This attractive LP from Chester Burton Atkins purports to leap international boundaries, but for the most part, he stays right home in Nashville. Categories certainly go by the boards as Atkins seamlessly translates "What'd I Say" into his fingerpicking language and Vince Guaraldi's "Cast Your Fate to the Wind" gets a lovely straight-ahead treatment. There are also then-recent hits from the Tijuana Brass ("A Taste of Honey," "What Now My Love"), a quiet solo rendering of the Beatles' "For No One," and some ventures south of the border. The most intriguing, and certainly most bizarre, international experiment is a brief session with Indian sitarist Harihar Rao, who just happened to be passing through Nashville. "January in Bombay" is really "The Battle of New Orleans" with Rao strumming wildly, incoherently, on the gopi (either Rao had gone avant-garde or, more likely, he avant garde a clue), but then Rao gets some responsive sitar licks going as the track fades. "Ranjana" has a sitar lead with Atkins playing in unison, but the tune is quite Western and the backing is straight Nashville country, with a drone and a solo on one chord by Rao, and another by Atkins in his own countrified idiom. Hey, it was 1967, and India was in, but this fusion really needed a shotgun to make it happen.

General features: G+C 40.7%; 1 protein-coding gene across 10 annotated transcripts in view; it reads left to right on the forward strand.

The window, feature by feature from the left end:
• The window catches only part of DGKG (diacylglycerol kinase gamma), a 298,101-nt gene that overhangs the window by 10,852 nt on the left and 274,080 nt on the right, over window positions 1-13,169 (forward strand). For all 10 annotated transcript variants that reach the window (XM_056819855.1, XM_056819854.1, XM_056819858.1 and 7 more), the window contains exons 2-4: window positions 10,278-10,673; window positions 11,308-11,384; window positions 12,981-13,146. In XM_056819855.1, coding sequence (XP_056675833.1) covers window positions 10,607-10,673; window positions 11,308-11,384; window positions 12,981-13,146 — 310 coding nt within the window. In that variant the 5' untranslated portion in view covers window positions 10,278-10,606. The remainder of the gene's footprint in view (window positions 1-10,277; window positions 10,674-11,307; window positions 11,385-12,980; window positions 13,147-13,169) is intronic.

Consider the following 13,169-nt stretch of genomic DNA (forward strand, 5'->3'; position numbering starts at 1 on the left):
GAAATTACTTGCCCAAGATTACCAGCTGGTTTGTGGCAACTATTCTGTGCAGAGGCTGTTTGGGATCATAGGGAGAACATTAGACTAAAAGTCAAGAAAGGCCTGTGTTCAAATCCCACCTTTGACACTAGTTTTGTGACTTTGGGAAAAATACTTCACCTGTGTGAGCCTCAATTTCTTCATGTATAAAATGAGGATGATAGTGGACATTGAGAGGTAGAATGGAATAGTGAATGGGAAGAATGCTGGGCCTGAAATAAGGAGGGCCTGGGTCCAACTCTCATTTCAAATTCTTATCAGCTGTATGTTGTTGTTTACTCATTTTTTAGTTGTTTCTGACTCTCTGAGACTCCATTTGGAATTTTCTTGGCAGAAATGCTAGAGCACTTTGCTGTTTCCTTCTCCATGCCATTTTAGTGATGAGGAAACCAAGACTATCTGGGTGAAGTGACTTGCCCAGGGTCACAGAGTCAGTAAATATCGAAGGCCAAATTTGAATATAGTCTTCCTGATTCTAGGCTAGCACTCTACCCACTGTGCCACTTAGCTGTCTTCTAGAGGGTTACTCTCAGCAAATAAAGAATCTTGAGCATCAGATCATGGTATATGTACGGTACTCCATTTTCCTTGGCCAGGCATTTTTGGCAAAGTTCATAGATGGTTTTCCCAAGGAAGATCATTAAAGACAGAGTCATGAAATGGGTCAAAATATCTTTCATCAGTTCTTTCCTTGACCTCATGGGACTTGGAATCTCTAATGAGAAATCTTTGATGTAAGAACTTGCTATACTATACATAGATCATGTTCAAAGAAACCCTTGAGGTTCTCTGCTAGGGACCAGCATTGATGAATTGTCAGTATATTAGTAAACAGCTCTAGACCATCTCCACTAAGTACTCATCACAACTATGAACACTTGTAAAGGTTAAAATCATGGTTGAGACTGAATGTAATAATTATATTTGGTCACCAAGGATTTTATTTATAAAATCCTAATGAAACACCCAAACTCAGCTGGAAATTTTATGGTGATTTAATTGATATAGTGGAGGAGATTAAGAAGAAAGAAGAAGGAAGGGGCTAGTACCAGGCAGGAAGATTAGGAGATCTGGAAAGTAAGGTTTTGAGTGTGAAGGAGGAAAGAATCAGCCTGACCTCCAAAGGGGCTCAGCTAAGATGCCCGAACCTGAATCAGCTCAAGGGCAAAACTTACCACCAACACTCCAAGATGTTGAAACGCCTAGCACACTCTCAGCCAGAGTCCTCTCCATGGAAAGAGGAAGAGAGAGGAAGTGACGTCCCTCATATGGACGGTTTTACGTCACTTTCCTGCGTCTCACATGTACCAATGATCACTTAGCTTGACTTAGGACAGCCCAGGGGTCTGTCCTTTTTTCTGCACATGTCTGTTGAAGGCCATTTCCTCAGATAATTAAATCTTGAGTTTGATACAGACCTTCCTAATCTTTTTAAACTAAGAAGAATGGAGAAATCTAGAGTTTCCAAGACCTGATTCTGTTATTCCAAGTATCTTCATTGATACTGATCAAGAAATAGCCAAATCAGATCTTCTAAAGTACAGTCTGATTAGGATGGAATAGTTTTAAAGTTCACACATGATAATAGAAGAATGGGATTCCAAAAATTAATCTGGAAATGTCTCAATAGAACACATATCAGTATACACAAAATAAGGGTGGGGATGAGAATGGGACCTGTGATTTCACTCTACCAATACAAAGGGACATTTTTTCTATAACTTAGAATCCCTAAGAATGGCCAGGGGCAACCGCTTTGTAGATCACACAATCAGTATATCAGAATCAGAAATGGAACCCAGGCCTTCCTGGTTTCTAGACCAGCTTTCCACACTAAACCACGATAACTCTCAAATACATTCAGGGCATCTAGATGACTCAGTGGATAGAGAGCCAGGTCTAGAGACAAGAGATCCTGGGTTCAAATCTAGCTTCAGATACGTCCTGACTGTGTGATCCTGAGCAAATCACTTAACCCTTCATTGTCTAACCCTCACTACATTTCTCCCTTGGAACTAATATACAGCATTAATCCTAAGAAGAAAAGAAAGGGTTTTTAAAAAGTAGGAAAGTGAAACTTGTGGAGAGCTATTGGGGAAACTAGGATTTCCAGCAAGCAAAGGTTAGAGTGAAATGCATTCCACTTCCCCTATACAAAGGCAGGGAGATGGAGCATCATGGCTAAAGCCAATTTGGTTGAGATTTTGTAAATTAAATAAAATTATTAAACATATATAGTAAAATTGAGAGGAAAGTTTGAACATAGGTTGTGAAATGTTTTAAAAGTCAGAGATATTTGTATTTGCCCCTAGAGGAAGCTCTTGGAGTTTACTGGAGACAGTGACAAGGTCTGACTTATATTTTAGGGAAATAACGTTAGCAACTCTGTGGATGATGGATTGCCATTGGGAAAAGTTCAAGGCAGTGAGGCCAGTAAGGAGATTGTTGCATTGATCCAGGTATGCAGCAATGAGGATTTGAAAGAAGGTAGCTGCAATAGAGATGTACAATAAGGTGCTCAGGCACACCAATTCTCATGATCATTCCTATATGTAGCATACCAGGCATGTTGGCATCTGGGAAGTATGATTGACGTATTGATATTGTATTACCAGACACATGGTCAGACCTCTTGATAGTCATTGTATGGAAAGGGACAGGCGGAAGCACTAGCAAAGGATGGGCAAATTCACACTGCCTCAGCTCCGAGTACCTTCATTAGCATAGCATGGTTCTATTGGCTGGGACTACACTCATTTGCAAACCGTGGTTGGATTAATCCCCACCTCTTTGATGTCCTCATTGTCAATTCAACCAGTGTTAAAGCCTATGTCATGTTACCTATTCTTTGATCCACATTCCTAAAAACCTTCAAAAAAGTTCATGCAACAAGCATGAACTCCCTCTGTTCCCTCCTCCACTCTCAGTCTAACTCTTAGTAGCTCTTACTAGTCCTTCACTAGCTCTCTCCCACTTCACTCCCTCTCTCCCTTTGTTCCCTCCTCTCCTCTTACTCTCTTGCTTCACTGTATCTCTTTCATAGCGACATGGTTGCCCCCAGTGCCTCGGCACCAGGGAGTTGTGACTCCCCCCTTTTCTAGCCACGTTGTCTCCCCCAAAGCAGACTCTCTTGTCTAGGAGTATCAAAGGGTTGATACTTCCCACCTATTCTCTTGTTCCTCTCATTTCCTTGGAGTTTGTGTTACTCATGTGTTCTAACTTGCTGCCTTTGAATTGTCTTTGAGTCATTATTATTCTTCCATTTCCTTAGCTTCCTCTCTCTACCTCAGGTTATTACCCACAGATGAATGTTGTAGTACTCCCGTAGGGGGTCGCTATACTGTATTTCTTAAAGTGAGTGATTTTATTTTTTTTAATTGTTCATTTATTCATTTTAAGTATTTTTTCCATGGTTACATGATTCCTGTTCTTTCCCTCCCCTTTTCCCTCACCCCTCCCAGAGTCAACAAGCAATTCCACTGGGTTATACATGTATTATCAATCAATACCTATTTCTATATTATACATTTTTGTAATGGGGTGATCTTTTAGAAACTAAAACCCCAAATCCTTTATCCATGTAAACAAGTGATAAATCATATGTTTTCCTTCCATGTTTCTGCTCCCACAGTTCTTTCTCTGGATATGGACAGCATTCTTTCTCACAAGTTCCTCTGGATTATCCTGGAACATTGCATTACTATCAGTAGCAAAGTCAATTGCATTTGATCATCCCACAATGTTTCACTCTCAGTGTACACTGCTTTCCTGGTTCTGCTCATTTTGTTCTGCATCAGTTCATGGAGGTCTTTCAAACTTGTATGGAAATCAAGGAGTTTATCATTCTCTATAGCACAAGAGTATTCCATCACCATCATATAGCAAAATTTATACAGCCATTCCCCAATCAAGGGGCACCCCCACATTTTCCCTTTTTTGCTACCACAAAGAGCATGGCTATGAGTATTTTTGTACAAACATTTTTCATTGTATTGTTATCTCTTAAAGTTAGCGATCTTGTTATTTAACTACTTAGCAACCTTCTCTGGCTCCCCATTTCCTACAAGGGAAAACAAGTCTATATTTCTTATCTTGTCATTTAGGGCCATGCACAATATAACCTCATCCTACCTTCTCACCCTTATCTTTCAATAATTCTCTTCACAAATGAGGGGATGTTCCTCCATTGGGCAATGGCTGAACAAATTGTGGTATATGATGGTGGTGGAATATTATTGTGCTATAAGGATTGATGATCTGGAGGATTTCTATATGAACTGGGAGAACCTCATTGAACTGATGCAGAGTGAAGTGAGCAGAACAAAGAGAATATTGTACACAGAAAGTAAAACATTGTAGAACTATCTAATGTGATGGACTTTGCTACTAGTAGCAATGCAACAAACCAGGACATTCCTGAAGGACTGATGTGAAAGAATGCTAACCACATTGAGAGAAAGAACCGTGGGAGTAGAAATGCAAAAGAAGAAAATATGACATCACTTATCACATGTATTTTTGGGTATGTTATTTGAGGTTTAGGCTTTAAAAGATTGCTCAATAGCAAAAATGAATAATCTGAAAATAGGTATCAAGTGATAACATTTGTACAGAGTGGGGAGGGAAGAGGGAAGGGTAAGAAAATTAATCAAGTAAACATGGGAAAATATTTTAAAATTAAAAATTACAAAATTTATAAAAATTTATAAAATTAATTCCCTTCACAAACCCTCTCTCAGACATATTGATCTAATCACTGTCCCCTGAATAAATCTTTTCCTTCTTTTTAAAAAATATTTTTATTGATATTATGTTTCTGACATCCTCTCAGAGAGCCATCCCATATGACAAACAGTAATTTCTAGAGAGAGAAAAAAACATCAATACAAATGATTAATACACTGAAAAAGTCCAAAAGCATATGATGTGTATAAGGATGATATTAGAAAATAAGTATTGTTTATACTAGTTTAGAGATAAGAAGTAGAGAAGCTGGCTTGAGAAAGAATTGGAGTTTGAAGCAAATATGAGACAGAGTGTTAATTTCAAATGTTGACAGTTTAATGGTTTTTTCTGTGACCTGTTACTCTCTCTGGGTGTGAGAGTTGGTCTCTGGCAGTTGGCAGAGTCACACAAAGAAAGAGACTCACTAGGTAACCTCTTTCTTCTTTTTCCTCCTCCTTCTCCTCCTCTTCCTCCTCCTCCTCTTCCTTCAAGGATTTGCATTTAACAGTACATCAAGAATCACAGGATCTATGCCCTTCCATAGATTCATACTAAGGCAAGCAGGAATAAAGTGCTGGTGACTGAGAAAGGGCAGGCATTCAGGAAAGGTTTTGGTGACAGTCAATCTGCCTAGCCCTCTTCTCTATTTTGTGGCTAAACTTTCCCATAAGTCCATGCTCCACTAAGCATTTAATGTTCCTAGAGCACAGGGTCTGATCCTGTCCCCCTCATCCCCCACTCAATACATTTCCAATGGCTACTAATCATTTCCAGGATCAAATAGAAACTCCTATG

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AllMusic Review by Richard S. Ginell